Sticky Traps consist of a sticky band wrapped around the trunk of a tree. A wildlife barrier must be used to prevent excess non-target catch, like birds.
Both traps can be baited with methyl salicylate.
-Promote plant health. Most crops can withstand SLF if they are free from other stressors.
-Remove preferred hosts, especially tree of heaven.
-Destroy SLF egg masses. Less than 2% of egg masses are laid at a reachable height; nevertheless, scraping accessible egg masses into an alcohol solution or crushing them thoroughly reduces population next season. Look on/underneath preferred host trees, then non-preferred trees and sheltered areas, such as under rocks, siding, etc.
-Biocontrol agents: Although there are no recommended predators to release for SLF at this time, the predatory wheel bug, Arilus cristatus, and stink bug, Apoecilus cynicus, have been observed feeding on adult SLF in Pennsylvania. Creating habitat for these insects may help reduce SLF population. Birds and mantids also consume SLF.
-Two native fungal species, Batkoa major and Beauveria bassiana, killed large numbers of SLF in a PA apple orchard. B. bassiana was previously known to kill SLF in China, while B. major is known to infect several insect species in Europe, Asia, and the Americas. It is unknown if these fungi will keep SLF populations down consistently or if they will cause boom and bust cycles. Ooencyrtus kuvanae, a parasitic wasp released in MA as a parasitoid of spongy (formerly gypsy) moth, also parasitizes SLF eggs.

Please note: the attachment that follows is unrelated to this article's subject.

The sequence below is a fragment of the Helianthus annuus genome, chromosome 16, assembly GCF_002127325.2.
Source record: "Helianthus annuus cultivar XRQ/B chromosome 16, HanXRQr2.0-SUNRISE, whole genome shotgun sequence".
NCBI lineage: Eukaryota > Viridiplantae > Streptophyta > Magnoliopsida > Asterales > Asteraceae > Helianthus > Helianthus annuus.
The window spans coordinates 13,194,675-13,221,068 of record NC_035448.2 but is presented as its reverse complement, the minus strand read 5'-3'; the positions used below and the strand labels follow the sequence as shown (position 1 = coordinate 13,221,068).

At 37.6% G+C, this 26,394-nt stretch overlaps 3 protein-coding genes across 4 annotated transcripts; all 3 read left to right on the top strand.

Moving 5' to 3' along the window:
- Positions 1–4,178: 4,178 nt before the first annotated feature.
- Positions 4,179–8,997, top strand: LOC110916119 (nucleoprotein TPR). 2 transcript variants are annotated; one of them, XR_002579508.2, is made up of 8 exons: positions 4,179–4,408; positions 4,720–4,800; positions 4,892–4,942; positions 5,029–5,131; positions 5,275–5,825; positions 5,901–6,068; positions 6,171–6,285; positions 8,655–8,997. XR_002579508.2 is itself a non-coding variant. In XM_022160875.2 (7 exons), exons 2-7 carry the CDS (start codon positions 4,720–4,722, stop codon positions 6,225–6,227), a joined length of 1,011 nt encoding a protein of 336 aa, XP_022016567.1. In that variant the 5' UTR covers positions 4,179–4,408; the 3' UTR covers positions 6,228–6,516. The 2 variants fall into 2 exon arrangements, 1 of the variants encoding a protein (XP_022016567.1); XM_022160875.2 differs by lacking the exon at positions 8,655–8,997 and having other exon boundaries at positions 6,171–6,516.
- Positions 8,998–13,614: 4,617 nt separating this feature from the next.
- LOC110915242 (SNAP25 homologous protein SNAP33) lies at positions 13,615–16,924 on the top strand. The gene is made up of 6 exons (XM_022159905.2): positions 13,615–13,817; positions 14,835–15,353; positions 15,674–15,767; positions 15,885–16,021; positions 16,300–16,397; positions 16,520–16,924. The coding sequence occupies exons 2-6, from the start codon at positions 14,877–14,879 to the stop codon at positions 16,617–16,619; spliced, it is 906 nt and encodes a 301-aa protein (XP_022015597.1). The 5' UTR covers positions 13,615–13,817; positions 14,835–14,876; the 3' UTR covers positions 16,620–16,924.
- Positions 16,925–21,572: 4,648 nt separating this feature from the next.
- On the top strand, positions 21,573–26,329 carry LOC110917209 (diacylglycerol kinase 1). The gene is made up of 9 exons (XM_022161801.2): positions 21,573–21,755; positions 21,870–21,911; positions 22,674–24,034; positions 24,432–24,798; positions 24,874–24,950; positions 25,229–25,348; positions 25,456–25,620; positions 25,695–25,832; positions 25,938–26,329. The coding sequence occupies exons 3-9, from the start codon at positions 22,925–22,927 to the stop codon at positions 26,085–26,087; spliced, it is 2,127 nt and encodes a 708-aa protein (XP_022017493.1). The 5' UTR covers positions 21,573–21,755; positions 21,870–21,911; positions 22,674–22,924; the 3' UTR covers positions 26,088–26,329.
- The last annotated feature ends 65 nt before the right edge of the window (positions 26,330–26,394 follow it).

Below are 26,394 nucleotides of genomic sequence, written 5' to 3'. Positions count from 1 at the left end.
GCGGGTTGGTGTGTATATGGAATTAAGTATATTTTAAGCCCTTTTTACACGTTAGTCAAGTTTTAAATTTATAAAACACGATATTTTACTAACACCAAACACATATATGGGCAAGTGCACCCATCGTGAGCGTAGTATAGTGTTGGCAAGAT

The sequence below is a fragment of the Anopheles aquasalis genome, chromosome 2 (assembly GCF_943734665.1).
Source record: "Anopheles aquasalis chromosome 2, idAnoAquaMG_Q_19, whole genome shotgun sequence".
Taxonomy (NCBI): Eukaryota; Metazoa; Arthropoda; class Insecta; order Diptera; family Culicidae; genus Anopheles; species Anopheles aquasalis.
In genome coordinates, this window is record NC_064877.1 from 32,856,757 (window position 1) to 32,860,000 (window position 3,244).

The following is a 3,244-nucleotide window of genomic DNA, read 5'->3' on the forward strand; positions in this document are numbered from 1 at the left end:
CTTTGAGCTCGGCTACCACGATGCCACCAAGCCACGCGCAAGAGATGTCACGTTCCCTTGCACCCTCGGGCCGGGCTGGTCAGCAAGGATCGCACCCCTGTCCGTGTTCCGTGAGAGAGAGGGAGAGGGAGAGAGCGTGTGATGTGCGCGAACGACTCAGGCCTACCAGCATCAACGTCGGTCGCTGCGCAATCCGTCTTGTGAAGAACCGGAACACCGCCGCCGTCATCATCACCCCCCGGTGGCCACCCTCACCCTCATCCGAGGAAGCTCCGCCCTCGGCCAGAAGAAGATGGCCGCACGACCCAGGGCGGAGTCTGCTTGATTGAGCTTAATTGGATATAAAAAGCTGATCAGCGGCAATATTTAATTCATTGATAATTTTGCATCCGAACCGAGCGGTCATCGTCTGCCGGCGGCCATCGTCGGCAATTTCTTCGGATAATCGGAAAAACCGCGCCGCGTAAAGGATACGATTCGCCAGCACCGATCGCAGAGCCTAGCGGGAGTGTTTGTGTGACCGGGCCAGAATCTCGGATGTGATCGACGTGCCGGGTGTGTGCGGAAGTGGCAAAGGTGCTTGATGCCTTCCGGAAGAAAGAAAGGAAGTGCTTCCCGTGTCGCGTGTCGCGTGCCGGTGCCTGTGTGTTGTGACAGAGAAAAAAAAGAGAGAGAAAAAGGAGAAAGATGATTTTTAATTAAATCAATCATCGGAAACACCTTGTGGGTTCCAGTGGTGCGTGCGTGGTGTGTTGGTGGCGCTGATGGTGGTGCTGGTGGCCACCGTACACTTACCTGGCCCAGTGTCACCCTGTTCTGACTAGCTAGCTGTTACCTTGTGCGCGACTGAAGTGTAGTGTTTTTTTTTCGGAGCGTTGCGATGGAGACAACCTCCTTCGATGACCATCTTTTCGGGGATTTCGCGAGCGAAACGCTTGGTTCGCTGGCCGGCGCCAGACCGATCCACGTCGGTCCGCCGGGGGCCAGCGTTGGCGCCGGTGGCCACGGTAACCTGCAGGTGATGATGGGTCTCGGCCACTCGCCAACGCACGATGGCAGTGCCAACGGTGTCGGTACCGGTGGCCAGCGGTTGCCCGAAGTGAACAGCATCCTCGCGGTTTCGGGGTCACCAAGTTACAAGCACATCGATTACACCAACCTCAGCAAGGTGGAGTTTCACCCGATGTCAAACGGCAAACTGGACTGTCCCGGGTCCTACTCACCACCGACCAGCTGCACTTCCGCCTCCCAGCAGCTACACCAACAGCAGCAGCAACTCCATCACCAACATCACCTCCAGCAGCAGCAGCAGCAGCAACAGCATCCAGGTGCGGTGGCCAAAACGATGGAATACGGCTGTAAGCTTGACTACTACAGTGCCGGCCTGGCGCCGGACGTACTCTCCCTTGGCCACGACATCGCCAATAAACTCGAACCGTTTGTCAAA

SLF is not a robust pest; Extension specialists agree it is easily killed by systemic and contact insecticides, and trunk injections. Ovicides, including dormant oils, exist for use on eggs. Toxicity ranges for contact insecticides, providing the grower with a spectrum of options depending on infestation severity. Typically, it is recommended to start with least-toxic effective options first, such as neem oil and insecticidal soap, which still provide significant control. For specific products, visit Spotted Lanternfly Management Guide (psu.edu). Although currently there are no pesticides labeled for use on SLF, their high susceptibility to almost any insecticide means that they are likely to die as secondary targets during sprays for other pests. Always read labels before use of any insecticide, follow all directions and safety precautions, and do not exceed recommended rates. Refer to the New England Tree Fruit Management Guide for specific materials and rates recommended for managing the organism or issue.
Note: This information is for educational purposes only and is reviewed regularly for accuracy. References to commercial products or trade names are for the reader’s information. No endorsement is implied, nor is discrimination intended against similar products. For pesticide products please consult product labels for rates, application instructions and safety precautions. The label is the law. Users of these products assume all associated risks.
Date: December, 2021
Author(s): Zoe Robinson, Taylor Sharfman, Elizabeth Garofalo, Stockbridge School of Agriculture, UMass Extension Fruit Team